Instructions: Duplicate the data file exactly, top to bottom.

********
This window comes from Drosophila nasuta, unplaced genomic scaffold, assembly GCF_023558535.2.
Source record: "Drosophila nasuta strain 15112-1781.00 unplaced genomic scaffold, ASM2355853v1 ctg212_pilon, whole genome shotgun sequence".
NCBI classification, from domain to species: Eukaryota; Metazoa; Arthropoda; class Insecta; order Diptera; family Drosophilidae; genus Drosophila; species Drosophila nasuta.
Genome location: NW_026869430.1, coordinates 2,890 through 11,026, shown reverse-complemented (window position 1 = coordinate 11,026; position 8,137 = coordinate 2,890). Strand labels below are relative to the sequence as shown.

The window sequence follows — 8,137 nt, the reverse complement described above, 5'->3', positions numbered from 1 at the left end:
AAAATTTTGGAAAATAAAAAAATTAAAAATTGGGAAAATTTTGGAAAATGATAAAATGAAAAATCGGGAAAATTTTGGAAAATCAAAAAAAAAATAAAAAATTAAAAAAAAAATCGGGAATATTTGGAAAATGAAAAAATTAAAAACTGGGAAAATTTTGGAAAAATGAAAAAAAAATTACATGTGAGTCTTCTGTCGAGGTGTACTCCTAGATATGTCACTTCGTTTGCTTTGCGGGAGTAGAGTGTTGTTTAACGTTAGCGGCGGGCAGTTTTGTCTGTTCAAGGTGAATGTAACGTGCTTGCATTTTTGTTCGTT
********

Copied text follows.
This window comes from Drosophila nasuta, unplaced genomic scaffold, assembly GCF_023558535.2.
Source record: "Drosophila nasuta strain 15112-1781.00 unplaced genomic scaffold, ASM2355853v1 ctg212_pilon, whole genome shotgun sequence".
NCBI classification, from domain to species: Eukaryota; Metazoa; Arthropoda; class Insecta; order Diptera; family Drosophilidae; genus Drosophila; species Drosophila nasuta.
Genome location: NW_026869430.1, coordinates 2,890 through 11,026, shown reverse-complemented (window position 1 = coordinate 11,026; position 8,137 = coordinate 2,890). Strand labels below are relative to the sequence as shown.

The window sequence follows — 8,137 nt, the reverse complement described above, 5'->3', positions numbered from 1 at the left end:
AAAATTTTGGAAAATAAAAAAATTAAAAATTGGGAAAATTTTGGAAAATGATAAAATGAAAAATCGGGAAAATTTTGGAAAATCAAAAAAAAAATAAAAAATTAAAAAAAAAATCGGGAATATTTGGAAAATGAAAAAATTAAAAACTGGGAAAATTTTGGAAAAATGAAAAAAAAATTACATGTGAGTCTTCTGTCGAGGTGTACTCCTAGATATGTCACTTCGTTTGCTTTGCGGGAGTAGAGTGTTGTTTAACGTTAGCGGCGGGCAGTTTTGTCTGTTCAAGGTGAATGTAACGTGCTTGCATTTTTGTTCGTT